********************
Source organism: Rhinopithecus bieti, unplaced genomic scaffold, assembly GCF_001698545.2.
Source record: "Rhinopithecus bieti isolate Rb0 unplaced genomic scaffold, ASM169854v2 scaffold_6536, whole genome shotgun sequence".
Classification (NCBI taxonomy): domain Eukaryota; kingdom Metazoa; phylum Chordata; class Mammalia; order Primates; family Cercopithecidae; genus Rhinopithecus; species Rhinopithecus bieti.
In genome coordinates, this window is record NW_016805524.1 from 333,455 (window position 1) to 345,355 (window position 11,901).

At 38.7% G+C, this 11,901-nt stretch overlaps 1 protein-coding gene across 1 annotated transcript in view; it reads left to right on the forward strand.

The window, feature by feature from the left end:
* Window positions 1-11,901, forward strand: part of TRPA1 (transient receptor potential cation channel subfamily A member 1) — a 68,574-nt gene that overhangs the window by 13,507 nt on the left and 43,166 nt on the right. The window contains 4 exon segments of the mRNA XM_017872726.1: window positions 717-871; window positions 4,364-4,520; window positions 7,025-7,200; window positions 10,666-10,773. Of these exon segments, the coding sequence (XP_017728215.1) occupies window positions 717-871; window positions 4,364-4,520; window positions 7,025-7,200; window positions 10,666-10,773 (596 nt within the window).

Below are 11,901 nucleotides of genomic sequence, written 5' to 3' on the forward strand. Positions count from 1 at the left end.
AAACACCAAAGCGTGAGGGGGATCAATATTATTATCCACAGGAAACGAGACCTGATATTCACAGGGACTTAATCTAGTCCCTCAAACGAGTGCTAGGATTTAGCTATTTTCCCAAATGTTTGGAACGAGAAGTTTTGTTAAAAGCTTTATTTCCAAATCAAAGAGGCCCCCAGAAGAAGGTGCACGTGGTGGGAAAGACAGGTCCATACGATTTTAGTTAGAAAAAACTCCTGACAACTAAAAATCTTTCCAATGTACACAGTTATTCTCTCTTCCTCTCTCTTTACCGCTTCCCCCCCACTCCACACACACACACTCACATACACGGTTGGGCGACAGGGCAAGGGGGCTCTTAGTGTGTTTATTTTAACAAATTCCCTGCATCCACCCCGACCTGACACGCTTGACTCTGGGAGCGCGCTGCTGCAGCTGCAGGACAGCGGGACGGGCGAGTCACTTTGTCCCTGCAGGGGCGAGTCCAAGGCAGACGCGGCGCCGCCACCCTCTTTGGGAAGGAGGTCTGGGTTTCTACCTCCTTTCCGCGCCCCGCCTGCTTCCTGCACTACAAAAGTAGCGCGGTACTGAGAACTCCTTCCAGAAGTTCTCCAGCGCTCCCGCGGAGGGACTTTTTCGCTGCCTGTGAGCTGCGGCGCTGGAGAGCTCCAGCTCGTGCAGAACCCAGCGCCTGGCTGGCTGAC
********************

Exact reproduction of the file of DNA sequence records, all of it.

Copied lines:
Source organism: Rhinopithecus bieti, unplaced genomic scaffold, assembly GCF_001698545.2.
Source record: "Rhinopithecus bieti isolate Rb0 unplaced genomic scaffold, ASM169854v2 scaffold_6536, whole genome shotgun sequence".
Classification (NCBI taxonomy): domain Eukaryota; kingdom Metazoa; phylum Chordata; class Mammalia; order Primates; family Cercopithecidae; genus Rhinopithecus; species Rhinopithecus bieti.
In genome coordinates, this window is record NW_016805524.1 from 333,455 (window position 1) to 345,355 (window position 11,901).

At 38.7% G+C, this 11,901-nt stretch overlaps 1 protein-coding gene across 1 annotated transcript in view; it reads left to right on the forward strand.

The window, feature by feature from the left end:
* Window positions 1-11,901, forward strand: part of TRPA1 (transient receptor potential cation channel subfamily A member 1) — a 68,574-nt gene that overhangs the window by 13,507 nt on the left and 43,166 nt on the right. The window contains 4 exon segments of the mRNA XM_017872726.1: window positions 717-871; window positions 4,364-4,520; window positions 7,025-7,200; window positions 10,666-10,773. Of these exon segments, the coding sequence (XP_017728215.1) occupies window positions 717-871; window positions 4,364-4,520; window positions 7,025-7,200; window positions 10,666-10,773 (596 nt within the window).

Below are 11,901 nucleotides of genomic sequence, written 5' to 3' on the forward strand. Positions count from 1 at the left end.
AAACACCAAAGCGTGAGGGGGATCAATATTATTATCCACAGGAAACGAGACCTGATATTCACAGGGACTTAATCTAGTCCCTCAAACGAGTGCTAGGATTTAGCTATTTTCCCAAATGTTTGGAACGAGAAGTTTTGTTAAAAGCTTTATTTCCAAATCAAAGAGGCCCCCAGAAGAAGGTGCACGTGGTGGGAAAGACAGGTCCATACGATTTTAGTTAGAAAAAACTCCTGACAACTAAAAATCTTTCCAATGTACACAGTTATTCTCTCTTCCTCTCTCTTTACCGCTTCCCCCCCACTCCACACACACACACTCACATACACGGTTGGGCGACAGGGCAAGGGGGCTCTTAGTGTGTTTATTTTAACAAATTCCCTGCATCCACCCCGACCTGACACGCTTGACTCTGGGAGCGCGCTGCTGCAGCTGCAGGACAGCGGGACGGGCGAGTCACTTTGTCCCTGCAGGGGCGAGTCCAAGGCAGACGCGGCGCCGCCACCCTCTTTGGGAAGGAGGTCTGGGTTTCTACCTCCTTTCCGCGCCCCGCCTGCTTCCTGCACTACAAAAGTAGCGCGGTACTGAGAACTCCTTCCAGAAGTTCTCCAGCGCTCCCGCGGAGGGACTTTTTCGCTGCCTGTGAGCTGCGGCGCTGGAGAGCTCCAGCTCGTGCAGAACCCAGCGCCTGGCTGGCTGAC